with Britain as an integral part
Michael York builds on his earlier blog "It's exciting to be a European" and describes his personal journey from rejoicing in the nation state to embracing the idea of a greater European Union.
When I first came to Europe, I rejoiced in the individual nation-state and the existence of borders, and I championed local self-determination. A number of years later, I began visiting Britain and coming to know England, Scotland, Wales and also Ireland. Having since become a British national, I can say that I adore London, the British monarchy, the people, the landscapes, the history, cream teas, the theatre, the concerts. But I have also come to adore Europe as well. The beauties that are Britain, my English, Scottish and Irish friends, the quizzical yet wonderful Anglo-British mind, none of these are lessened by being a part, an exciting part, of European culture – including its unprecedented political experiment.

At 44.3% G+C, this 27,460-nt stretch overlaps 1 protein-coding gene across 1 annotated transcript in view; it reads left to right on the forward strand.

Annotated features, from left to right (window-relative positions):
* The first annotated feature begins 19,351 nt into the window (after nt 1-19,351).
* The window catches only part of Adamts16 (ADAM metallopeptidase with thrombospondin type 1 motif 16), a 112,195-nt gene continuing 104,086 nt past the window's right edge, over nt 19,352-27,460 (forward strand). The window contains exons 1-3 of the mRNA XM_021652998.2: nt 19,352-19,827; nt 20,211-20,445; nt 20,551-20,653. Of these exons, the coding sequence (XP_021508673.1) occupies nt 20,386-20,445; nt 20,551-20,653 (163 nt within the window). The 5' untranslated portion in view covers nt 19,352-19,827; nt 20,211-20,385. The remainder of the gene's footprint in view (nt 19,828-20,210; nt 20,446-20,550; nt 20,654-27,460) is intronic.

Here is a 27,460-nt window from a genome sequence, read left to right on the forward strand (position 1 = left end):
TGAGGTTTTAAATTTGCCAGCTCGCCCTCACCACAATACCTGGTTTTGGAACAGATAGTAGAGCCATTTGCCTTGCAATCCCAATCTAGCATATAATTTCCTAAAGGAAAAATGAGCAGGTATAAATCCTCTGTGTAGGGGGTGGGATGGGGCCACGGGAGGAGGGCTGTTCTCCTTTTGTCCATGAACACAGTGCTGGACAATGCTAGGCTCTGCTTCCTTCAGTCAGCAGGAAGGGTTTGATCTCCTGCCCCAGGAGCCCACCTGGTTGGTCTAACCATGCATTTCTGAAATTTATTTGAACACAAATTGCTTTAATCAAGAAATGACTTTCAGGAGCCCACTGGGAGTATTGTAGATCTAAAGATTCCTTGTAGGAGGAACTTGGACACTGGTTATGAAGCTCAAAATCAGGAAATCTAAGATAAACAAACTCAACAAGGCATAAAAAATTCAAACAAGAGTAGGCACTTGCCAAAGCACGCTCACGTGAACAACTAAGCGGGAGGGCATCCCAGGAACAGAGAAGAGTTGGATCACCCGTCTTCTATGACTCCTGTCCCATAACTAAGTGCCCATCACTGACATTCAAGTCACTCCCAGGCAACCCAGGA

The United States of America was initially also a great experiment. And while we might not be happy with what it has become, we can always learn from our neighbours and relatives hopefully to not make the same mistakes. European culture is spectacularly multifaceted and will always be so – consisting of English, Dutch, German, French, Italian, Spanish, Portuguese, Greek and more than two dozen spheres in all; each being an integral player and member of an incredible historic output by any and all standards.
Yes, we have made mistakes – from imperialism, conflict and war to blind commercialism and occasional faulty technology. But we have also produced music, the arts, literature, philosophy and poetry. The European narrative is a credible rival to the world’s other cultural outputs – and Britain is a legitimate and integral part of that unique output and the collective political needs of the world’s future. So now, despite my initial wish for civil atomisation, I have come to embrace the idea of a greater European union – culturally, commercially and even politically. In rectifying the needs of this last, Britain is an undeniable voice in any negotiation for change and improvement.
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